One evening after a revival service at our church, I sat in front of the window in my room, looked out across the darkness of our backyard, and begged Jesus not to return. At least not any time soon. I don't remember anything at all about that particular revival service: not who preached nor his text nor even any of his pertinent points. Evidently it had something to do with the end of the world as we knew it. I was a young girl, 11 or 12, maybe older, maybe younger, and I was terrified (terrified!) that Jesus would indeed come back as warned, soon and very soon, robbing me of a boyfriend and prom and all of the other childish dreams and aspirations that were close to my young girl's heart.
It seems silly and almost a little sad to scare a little girl half out of her wits to the extent that she could hardly sleep at night for fear of never having a first date. I will say this in defense of my younger self: I believed Jesus' promise to return. Not only that but I realized I much preferred the world according to Seventeen magazine, a realization that I'd like to think scared me as much as life without ever having a pedicure.
Today I still believe Jesus' promise to return and I pretend to be ready but the reality is sometimes I still prefer He would wait.
In 1 John chapter 3 John makes the startling statement that all who hope in Jesus' appearing purify themselves (1 John 3:3). Hoping, eagerly expecting, Christ's return is a means of purification, how? Doesn't this seem contradictory to our usual warning against being so heavenly minded to be of no earthly good?
As I consider the relationship between hoping in Christ and in His appearance and my purification, I draw a couple of conclusions. First, living in the reality of His return makes a difference in how I live. I gain eternal perspective. I understand this world is fleeting and the true treasure in not found here below but above, where Christ is. These truths are reinforced as I wait eagerly for His appearing.
Not only does this eager expectation for the return of my Savior affect the way I live, but its effect is one of purification from sin. Consider Titus 2:11-13 where Paul speaks of renouncing ungodliness and worldly passions by waiting for the blessed hope, the appearing of our Lord and Savior Jesus Christ. My ESV Study Bible tells me that "Certainty about the future enables constancy in the present." Certainty motivates constancy. I will see Him so I want to be like Him. These troubles are light and momentary compared to the weight of glory that is to come thus I can persevere in my fight with sin and flesh and world. Jesus will return. This hope purifies me.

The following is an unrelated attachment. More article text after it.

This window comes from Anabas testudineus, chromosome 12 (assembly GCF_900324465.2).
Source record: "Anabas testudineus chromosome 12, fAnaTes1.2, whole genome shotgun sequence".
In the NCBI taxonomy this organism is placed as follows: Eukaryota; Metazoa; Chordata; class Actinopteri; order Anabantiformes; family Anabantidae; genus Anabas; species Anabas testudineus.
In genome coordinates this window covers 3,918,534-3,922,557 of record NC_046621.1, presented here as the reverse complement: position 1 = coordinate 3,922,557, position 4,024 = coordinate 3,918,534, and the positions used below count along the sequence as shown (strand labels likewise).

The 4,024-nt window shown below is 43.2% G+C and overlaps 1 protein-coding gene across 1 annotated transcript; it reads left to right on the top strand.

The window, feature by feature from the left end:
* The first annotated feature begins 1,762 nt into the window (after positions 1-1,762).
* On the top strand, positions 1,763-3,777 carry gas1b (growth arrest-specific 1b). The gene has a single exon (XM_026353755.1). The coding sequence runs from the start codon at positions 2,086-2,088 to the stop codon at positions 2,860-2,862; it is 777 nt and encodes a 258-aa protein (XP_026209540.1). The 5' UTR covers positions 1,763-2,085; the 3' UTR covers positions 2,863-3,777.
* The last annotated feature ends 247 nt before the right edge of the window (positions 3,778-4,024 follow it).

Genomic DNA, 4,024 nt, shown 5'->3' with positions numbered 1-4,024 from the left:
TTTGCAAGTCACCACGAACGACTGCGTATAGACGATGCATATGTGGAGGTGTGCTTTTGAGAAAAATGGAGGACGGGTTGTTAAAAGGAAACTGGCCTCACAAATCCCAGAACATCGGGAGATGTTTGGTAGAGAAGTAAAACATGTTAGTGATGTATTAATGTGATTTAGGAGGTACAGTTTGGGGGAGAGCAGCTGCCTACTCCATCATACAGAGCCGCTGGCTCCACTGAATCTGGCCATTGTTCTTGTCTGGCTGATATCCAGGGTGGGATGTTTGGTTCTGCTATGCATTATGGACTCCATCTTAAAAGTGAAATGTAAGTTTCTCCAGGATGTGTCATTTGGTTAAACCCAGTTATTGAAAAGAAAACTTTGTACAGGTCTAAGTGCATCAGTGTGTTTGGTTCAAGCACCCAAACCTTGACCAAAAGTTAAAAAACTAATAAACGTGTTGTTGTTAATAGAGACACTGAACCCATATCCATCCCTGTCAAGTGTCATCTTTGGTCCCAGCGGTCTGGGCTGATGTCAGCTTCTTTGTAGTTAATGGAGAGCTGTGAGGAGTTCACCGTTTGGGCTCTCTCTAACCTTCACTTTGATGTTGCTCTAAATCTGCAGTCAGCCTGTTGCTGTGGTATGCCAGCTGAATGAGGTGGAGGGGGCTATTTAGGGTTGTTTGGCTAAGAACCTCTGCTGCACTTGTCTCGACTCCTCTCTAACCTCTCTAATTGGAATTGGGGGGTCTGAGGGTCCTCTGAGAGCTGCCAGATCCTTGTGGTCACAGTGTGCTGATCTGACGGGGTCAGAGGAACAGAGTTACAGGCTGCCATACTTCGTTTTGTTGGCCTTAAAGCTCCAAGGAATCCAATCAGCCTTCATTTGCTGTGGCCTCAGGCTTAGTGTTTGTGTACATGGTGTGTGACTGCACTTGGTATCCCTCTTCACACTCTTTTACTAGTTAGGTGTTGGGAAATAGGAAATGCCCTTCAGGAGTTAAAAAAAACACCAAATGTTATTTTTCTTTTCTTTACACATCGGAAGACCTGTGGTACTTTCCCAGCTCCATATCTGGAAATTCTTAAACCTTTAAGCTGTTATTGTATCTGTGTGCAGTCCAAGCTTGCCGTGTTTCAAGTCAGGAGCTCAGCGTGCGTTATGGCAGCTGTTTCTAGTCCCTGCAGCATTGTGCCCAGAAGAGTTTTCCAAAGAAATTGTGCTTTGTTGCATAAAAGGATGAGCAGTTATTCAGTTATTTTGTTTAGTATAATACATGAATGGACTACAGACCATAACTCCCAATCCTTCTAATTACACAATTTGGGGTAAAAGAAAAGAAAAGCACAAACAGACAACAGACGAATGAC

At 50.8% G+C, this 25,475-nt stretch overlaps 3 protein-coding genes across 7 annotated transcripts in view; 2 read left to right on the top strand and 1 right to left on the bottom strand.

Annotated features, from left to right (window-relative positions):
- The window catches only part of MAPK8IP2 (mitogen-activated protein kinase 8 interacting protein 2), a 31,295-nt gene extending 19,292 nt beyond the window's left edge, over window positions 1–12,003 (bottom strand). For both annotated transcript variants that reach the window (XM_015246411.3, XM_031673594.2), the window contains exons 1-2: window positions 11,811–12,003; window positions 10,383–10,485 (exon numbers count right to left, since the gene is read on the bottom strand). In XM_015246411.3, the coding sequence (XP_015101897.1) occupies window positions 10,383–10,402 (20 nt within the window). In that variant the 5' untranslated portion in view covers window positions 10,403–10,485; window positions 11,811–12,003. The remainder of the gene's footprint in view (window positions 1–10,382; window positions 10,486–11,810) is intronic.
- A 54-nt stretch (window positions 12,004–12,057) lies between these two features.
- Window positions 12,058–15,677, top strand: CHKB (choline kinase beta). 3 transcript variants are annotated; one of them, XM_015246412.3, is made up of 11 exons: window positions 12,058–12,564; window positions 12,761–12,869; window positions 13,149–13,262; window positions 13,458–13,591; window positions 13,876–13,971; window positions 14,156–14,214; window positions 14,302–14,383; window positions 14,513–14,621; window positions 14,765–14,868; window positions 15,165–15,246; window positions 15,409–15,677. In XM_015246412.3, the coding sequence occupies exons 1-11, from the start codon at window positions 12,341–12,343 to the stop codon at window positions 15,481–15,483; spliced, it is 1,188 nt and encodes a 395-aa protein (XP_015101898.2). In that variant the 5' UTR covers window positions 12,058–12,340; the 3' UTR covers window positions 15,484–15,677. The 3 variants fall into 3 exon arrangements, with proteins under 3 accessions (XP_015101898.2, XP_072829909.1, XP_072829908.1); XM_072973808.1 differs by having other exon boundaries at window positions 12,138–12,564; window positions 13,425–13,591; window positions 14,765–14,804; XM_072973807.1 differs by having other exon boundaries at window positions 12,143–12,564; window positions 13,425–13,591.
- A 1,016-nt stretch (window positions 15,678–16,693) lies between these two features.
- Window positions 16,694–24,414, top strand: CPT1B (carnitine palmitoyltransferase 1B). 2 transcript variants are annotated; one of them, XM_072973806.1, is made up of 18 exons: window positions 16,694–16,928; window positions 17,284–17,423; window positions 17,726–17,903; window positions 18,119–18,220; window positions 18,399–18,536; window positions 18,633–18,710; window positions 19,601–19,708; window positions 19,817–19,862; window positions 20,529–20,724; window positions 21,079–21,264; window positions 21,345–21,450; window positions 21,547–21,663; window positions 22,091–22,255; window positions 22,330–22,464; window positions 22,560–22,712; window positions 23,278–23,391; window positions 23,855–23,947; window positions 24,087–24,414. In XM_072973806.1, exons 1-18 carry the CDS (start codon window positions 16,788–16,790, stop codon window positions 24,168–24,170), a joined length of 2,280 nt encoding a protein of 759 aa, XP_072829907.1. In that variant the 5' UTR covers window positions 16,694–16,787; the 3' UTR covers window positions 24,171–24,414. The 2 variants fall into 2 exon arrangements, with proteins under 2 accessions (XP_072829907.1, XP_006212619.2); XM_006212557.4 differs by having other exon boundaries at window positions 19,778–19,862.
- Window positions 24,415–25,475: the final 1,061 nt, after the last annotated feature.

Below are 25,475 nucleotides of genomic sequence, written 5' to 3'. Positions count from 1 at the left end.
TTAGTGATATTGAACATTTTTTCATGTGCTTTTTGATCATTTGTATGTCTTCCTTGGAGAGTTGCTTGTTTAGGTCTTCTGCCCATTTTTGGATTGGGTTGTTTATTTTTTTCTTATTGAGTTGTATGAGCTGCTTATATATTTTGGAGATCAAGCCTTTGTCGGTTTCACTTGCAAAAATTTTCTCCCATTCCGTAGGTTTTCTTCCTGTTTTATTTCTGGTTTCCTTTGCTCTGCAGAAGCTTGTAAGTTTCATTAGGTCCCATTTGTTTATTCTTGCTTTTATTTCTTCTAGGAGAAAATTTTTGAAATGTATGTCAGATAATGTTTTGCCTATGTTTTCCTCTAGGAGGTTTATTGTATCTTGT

I think of me as a young girl sitting in front of her window and crying and it makes me sad. I thought at the time that Jesus' imminent return would rob me of something precious that, despite me going to heaven, I would lose out. As I weighed the options in the balance I figured my earthly future of greater worth; thus I cried.
I no longer weep at the thought of Jesus' second coming but I operate under the same set of assumptions when I count the pleasures of this world as greater and more important. In this way, what I think about Jesus' return reveals what I love and what I think important. As it exposes the true nature of my heart and my heart's affections, I am purified.
Jesus' return is not a source of hope for all. He will come in judgment and where then will hope lie? Only in His finished work on the cross where He died to secure forgiveness for all who would believe. Is your hope in Him? Do you rest secure knowing He will return? Has this truth purified you? Does it affect the way you live? 1 Thess. 5:23 promises that those who belong to Christ will be kept blameless at His appearing--blameless because He paid the penalty for your sin, granting you eternal life in Him.
May our heavenly mindedness make us of earthly good as we watch and work and wait. May our confidence in the end of this world as we know it propel us to hope, not fear, as we proclaim the truth in love. May we know our true Treasure awaits--yes and amen--and may our passion be thus directed.
Jesus is our only hope. He will return. Wait for it. Watch for it. Hope in it. By it you will be purified.